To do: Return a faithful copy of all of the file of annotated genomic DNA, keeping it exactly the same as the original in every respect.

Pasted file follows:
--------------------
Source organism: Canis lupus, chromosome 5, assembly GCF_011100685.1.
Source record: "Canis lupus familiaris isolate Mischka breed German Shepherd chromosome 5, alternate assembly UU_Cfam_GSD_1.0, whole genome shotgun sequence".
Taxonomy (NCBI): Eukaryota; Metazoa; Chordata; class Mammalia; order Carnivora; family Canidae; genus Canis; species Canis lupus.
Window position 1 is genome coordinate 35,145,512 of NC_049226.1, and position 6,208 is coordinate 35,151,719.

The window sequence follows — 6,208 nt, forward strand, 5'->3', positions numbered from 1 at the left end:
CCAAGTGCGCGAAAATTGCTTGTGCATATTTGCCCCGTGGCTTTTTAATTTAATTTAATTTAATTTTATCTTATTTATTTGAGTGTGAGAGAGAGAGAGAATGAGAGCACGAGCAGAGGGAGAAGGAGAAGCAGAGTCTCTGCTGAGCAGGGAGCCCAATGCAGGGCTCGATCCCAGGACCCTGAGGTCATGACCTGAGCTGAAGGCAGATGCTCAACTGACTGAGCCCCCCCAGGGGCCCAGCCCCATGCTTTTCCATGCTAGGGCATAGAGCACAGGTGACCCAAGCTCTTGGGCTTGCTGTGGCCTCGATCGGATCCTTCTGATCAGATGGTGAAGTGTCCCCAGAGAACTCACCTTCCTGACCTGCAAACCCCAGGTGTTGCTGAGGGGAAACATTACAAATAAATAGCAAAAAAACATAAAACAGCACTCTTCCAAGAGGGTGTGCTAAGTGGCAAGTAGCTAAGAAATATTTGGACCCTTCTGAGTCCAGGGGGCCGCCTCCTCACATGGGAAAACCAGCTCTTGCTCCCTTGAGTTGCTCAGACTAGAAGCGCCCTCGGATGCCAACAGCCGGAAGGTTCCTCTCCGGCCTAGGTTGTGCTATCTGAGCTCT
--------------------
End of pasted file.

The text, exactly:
Source organism: Canis lupus, chromosome 5, assembly GCF_011100685.1.
Source record: "Canis lupus familiaris isolate Mischka breed German Shepherd chromosome 5, alternate assembly UU_Cfam_GSD_1.0, whole genome shotgun sequence".
Taxonomy (NCBI): Eukaryota; Metazoa; Chordata; class Mammalia; order Carnivora; family Canidae; genus Canis; species Canis lupus.
Window position 1 is genome coordinate 35,145,512 of NC_049226.1, and position 6,208 is coordinate 35,151,719.

The window sequence follows — 6,208 nt, forward strand, 5'->3', positions numbered from 1 at the left end:
CCAAGTGCGCGAAAATTGCTTGTGCATATTTGCCCCGTGGCTTTTTAATTTAATTTAATTTAATTTTATCTTATTTATTTGAGTGTGAGAGAGAGAGAGAATGAGAGCACGAGCAGAGGGAGAAGGAGAAGCAGAGTCTCTGCTGAGCAGGGAGCCCAATGCAGGGCTCGATCCCAGGACCCTGAGGTCATGACCTGAGCTGAAGGCAGATGCTCAACTGACTGAGCCCCCCCAGGGGCCCAGCCCCATGCTTTTCCATGCTAGGGCATAGAGCACAGGTGACCCAAGCTCTTGGGCTTGCTGTGGCCTCGATCGGATCCTTCTGATCAGATGGTGAAGTGTCCCCAGAGAACTCACCTTCCTGACCTGCAAACCCCAGGTGTTGCTGAGGGGAAACATTACAAATAAATAGCAAAAAAACATAAAACAGCACTCTTCCAAGAGGGTGTGCTAAGTGGCAAGTAGCTAAGAAATATTTGGACCCTTCTGAGTCCAGGGGGCCGCCTCCTCACATGGGAAAACCAGCTCTTGCTCCCTTGAGTTGCTCAGACTAGAAGCGCCCTCGGATGCCAACAGCCGGAAGGTTCCTCTCCGGCCTAGGTTGTGCTATCTGAGCTCT